The worlds of finance, venture capital, and business ownership are dominated by men. It’s a circular problem — men have the money, they give it to other men, and women struggle to get access to the capital they need to launch great ideas.
Crowdfunding has started to change the dynamic by giving women access to funds that aren’t guarded by the traditional gatekeepers of venture capitalists and banks. Women already participate in borrowing and lending here at higher percentages than is seen in other types of investment, and that number is on the rise. At Crowdcube, for example, 14 percent of successful business founders have been women; this year, 21 percent have been women so far.
Says Upper Street CEO Julia Elliott Brown:
Speaking as a female entrepreneur who’s been through the more traditional routes of raising finance, as well as a recent crowdfunding round, it certainly feels significantly less intimidating to create and run your pitch online than having to present at a testosterone fuelled pitching event, or walk into the fancy offices of a venture capital firm for an in-person grilling from the guys in suits. It could just the thing that democratises investment for – and by – women.
There are plenty of factors that keep women out of the investment game, including sexual harassment, bias from those who perceive men as more competent business people, and business environments that tend to value predominately male personality traits over those of women. Crowdfunding helps cut the edge of those deterrents. And women have proven their aptitude for it in rewards based crowdfunding. On Kickstarter, 70 percent of women successfully fund their projects compared to 61 percent of men.
Another advantage is that it may be easier to reach women investors through crowdfunding than other funding sources, and women often make a point to support other women. Crowdfunding relies on making personal connections with investors and selling your story, not just your product — and that’s something many women excel at. Emma Mander recently successfully funded a loan on rebuildingsociety.com to buy a soft play center with her mother.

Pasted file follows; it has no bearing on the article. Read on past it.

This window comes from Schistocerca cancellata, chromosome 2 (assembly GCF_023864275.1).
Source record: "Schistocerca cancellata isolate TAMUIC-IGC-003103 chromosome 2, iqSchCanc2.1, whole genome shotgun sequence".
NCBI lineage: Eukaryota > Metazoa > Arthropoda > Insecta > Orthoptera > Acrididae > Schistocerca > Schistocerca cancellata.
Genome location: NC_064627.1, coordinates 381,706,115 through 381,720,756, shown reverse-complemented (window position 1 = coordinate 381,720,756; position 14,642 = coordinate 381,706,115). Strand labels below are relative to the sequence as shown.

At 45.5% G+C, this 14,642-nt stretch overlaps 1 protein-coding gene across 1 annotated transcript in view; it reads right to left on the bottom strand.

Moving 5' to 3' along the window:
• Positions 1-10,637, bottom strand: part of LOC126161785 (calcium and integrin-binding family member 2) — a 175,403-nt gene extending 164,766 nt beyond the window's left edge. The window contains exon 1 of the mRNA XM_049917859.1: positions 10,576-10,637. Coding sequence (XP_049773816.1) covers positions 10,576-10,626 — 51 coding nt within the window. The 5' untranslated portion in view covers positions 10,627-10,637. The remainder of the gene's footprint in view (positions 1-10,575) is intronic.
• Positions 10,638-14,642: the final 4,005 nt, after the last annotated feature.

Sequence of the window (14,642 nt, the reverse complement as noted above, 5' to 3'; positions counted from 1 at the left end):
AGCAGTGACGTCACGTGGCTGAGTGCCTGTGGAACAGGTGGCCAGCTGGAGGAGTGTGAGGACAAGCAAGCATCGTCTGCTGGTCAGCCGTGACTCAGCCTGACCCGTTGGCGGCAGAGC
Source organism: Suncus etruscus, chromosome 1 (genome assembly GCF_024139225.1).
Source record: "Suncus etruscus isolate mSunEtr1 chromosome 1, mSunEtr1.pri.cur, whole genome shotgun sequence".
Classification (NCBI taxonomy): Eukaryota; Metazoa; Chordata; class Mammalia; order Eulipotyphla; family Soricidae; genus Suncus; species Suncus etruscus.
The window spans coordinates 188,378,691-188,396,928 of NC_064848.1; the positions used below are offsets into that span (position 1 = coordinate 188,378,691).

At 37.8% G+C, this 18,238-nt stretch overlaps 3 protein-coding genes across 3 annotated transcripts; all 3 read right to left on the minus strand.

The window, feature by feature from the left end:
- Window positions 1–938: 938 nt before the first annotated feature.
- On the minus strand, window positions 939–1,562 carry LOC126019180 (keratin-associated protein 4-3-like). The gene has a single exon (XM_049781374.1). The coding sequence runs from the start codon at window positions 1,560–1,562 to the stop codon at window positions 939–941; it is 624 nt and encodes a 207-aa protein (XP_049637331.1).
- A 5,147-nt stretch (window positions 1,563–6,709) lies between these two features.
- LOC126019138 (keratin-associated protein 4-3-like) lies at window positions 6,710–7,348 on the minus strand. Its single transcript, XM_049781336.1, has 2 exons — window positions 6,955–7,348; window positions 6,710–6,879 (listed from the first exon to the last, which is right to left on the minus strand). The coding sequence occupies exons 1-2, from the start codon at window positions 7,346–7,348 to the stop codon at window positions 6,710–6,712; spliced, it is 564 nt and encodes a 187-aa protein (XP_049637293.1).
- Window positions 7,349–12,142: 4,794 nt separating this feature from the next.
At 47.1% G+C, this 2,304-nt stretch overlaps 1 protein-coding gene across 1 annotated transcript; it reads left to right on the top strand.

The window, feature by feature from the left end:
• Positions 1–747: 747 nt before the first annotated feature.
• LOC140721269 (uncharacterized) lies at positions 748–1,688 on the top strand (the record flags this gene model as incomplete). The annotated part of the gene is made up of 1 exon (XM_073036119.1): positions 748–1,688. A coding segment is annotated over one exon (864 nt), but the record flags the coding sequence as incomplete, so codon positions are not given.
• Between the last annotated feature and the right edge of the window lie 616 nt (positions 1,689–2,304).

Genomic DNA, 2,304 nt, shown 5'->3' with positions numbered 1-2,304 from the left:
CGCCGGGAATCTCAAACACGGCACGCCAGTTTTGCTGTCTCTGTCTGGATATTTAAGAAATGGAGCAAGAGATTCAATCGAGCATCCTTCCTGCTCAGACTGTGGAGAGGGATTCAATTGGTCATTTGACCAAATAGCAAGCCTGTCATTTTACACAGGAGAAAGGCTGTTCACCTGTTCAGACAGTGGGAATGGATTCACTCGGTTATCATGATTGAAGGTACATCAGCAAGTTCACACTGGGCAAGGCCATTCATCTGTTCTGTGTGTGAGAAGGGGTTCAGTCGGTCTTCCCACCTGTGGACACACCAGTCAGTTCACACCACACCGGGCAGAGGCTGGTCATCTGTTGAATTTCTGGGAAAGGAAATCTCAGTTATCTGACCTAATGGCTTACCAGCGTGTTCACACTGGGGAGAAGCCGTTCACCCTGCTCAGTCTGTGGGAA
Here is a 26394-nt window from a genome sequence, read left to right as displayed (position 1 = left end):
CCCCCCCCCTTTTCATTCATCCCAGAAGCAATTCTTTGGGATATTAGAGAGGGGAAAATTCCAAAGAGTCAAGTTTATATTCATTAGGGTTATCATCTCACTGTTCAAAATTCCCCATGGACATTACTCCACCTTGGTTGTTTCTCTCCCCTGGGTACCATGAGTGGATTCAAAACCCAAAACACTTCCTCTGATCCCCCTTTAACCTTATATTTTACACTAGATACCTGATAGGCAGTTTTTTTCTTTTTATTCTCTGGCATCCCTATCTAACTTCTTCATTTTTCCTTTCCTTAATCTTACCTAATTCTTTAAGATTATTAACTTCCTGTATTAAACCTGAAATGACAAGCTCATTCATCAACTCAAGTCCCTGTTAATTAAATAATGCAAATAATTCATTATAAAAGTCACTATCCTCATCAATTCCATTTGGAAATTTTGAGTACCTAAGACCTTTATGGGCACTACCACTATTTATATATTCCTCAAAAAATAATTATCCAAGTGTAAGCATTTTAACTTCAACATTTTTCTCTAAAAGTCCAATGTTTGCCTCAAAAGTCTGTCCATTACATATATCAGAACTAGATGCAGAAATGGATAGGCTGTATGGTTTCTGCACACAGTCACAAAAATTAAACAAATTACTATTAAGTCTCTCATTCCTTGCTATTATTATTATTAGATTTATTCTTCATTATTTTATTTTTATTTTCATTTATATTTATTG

“It was really personal and we were able to talk in great detail over a period of time about our plans for the business and it meant our passion and experiences were able to come across. This approach meant the lenders were able to understand us as people, the business, plans and our backgrounds in detail, giving them the confidence to lend to us. I don’t think I will ever consider another way of borrowing again, and I am already looking at becoming a lender myself to help others as it helped us.”
Mander worked to assert herself so she would be taken seriously. Ultimately, crowdfunding was her business solution after many banks and brokers wouldn’t take on her loan because she didn’t have enough startup capital. The model isn’t only a gamechanger for women, Mander says: “I think it is more accessible to everybody than traditional funding in today’s market.”
So women entrepreneurs, take note! The crowdfunding world is excited about your ideas, and your gender needn’t be a barrier to getting the funds you need to make them a reality. In fact, it may be just the thing that puts you at the front of the pack.